top of page

How a Parent's Pornography Consumption Affects Their Children

It is the quiet family killer!

We have all heard about or experienced the devastating impact pornography has on individuals, but its fallout on entire family groups is alarming. Researchers completed a major study of pornography, concluding that it is a “quiet family killer. They found that 56% of divorces occur because one partner has an obsessive interest in pornography. With current divorce rates, that suggests that pornography ends just under 500,000 marriages each year.

These numbers represent a staggering number of homes broken by pornography that extends beyond ruined adult relationships and into the lives of our sensitive, developing children. Beyond a doubt, experts conclude that parents’ pornography consumption negatively impacts children, both directly and indirectly.

Direct impact: When children view pornography
If parents bring pornography into the home, chances are that the children will be exposed to it at some point, whether they discover it on their own or see a parent viewing it. Research indicates that when kids view pornography before they are developmentally mature enough to handle it, they have lasting traumatic responses, including: 


  • A higher risk for developing addictive sexual behavior

  • A belief that marriage and family are not important or desirable

  • An earlier start to their own sexual activity

  • A belief that sexual satisfaction is attainable without having affection for one’s partner, which reinforces the idea that sex is a commodity and humans (especially women) are sexual objects.

  • An incorrect understanding of sexuality children are not mature enough to process, such as thinking extreme sex practices are common.

  • Adolescent boys become more violent, aggressive and sexually forward with peers, while adolescent girls are more inclined to tolerate emotional, physical, and sexual abuse.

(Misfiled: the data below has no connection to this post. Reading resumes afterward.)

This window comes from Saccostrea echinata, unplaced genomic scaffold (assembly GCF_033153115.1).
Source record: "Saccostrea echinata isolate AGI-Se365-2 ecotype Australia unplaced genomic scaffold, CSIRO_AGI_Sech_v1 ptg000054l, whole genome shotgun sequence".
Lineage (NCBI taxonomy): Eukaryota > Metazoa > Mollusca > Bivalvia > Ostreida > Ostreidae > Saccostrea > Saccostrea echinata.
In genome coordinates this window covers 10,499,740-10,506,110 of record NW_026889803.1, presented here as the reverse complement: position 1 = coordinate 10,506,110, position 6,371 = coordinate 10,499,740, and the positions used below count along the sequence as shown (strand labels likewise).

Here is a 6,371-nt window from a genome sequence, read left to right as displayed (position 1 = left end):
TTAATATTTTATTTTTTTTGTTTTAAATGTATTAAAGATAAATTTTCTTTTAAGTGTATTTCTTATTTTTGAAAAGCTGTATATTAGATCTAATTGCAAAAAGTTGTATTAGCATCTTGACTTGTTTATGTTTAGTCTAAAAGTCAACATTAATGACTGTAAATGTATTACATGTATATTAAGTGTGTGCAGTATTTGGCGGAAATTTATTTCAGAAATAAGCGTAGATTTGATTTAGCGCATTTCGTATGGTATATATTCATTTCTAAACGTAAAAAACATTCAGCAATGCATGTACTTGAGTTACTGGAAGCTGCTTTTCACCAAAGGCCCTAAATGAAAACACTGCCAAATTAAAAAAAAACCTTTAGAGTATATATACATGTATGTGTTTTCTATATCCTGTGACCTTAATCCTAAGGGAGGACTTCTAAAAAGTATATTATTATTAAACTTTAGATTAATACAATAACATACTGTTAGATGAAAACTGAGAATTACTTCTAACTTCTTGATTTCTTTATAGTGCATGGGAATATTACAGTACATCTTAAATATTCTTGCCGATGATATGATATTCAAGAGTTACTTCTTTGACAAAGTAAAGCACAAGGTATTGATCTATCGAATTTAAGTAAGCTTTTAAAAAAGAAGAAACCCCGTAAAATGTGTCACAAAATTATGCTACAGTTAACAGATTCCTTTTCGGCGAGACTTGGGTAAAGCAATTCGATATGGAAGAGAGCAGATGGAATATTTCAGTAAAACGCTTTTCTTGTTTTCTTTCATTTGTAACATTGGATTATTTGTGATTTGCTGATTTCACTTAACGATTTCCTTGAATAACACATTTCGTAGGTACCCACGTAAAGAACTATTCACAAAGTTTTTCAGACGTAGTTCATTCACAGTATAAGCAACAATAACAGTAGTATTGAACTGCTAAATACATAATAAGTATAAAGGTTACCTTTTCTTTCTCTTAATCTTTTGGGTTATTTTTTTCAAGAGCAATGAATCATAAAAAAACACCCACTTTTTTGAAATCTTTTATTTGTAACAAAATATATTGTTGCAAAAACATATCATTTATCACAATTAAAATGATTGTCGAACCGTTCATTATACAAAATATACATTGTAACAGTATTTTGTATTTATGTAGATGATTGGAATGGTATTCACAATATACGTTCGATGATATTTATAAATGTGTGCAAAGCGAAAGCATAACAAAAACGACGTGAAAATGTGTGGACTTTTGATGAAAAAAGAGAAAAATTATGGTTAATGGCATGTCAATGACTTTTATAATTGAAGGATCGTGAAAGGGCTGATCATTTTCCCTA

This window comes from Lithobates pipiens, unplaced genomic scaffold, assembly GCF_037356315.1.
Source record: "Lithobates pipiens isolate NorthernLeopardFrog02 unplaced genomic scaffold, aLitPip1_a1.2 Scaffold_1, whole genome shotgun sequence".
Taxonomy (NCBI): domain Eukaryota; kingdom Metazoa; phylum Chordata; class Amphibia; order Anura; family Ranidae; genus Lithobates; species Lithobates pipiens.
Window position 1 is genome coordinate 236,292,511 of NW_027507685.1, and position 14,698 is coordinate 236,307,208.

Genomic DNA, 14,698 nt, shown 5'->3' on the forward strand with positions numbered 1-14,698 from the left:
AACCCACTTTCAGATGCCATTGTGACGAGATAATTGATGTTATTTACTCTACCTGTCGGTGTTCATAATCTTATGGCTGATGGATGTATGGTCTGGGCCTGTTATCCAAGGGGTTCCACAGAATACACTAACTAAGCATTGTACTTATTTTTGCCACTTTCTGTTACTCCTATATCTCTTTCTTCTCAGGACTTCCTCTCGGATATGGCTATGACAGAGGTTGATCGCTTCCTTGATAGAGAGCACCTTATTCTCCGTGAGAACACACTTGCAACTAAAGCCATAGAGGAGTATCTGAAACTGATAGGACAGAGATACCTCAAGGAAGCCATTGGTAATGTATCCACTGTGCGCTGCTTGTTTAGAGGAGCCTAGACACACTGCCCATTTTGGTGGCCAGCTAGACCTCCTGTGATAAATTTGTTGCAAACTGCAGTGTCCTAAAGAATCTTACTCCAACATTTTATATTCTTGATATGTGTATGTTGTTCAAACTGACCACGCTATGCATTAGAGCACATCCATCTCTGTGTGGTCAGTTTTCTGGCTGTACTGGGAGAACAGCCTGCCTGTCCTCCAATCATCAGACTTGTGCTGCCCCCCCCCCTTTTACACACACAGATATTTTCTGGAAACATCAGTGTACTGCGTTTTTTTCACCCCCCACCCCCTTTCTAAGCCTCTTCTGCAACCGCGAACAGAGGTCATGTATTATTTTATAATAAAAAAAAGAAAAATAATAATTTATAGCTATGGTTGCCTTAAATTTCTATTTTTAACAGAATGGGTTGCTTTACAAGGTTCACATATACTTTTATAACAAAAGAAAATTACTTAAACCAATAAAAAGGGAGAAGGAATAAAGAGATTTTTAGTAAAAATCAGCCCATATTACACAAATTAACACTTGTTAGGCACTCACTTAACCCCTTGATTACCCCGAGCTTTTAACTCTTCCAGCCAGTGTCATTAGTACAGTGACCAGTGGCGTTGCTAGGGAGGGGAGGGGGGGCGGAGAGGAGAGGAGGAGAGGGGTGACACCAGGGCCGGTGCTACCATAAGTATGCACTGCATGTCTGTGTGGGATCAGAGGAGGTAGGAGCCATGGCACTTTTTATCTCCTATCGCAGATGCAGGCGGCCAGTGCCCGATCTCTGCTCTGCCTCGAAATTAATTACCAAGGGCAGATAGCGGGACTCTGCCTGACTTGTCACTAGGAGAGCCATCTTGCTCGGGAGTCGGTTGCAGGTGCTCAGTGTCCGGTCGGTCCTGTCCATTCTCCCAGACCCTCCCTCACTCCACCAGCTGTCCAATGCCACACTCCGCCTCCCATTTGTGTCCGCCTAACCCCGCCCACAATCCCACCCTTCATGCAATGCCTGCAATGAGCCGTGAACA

Indirect impact: When children sense the problem

Children are attuned to the health of their family. When they see their parents suffering from the intense emotions pornography often evokes, it affects them deeply.


Jill C. Manning's extensive research confirms that in committed relationships, a partner’s pornography usage causes the other partner to feel, hurt, angry, sexually rejected, inadequate, and unable to compete with sexy online women (or men). In particular, kids see their mothers feeling betrayal, loss, mistrust, devastation, and anger as responses to the discovery or disclosure of a partner's pornography use and/or online sexual activity as men view pornography more than women. Moreover, Manning notes that children sense the shame and distraction the pornography user in the family is constantly burdened with.


Children internalize what is not explained to them

In an interview with Kenneth Adams, a licensed clinical psychologist, he said that while parents think they are hiding pornography's disastrous effects on their marriage from their children, they are mistaken: Almost all the time, kids particularly your first borns and your last borns are tuned into the marital relationship and they, more than the other kids, can often be quite attune to.


The pros say that when children instinctively know but are not informed about marital conflict they often:

  • Have trouble adapting emotionally and feel alone, anxious, depressed, and stressed.

  • Isolate themselves to escape negativity, which leads to feeling responsible for the conflict.

  • Develop a preoccupation with their private life which challenges their ability to focus on things like schoolwork, extracurricular activities, relationships, and even basic cognition.

  • Develop a negative relationship to the parent they see as the threat to the other parent.


What to do: Start a conversation & seek help

Talk to your children

Our children cannot be left to interpret what they see and feel when pornography affects their family. The best place to start is by having a conversation with them about what is happening, and based on their maturity level, educating them about addiction and the reasons pornography is dangerous. You can also read about our perspective on having hard conversations with your children. The pros agree that at any age, efforts should be made to help them understand that they are not the problem.


Find a counselor or therapist

Reach out to an experienced counselor who can help you shape conversations with your children and guide their recovery.

Become accountable


Pornography consumption directly and indirectly impacts our children's lives, no matter how secret we think it is. It is not too late to heal the entire family by recognizing that pornography consumption hurts our children and taking the steps to recover. 

bottom of page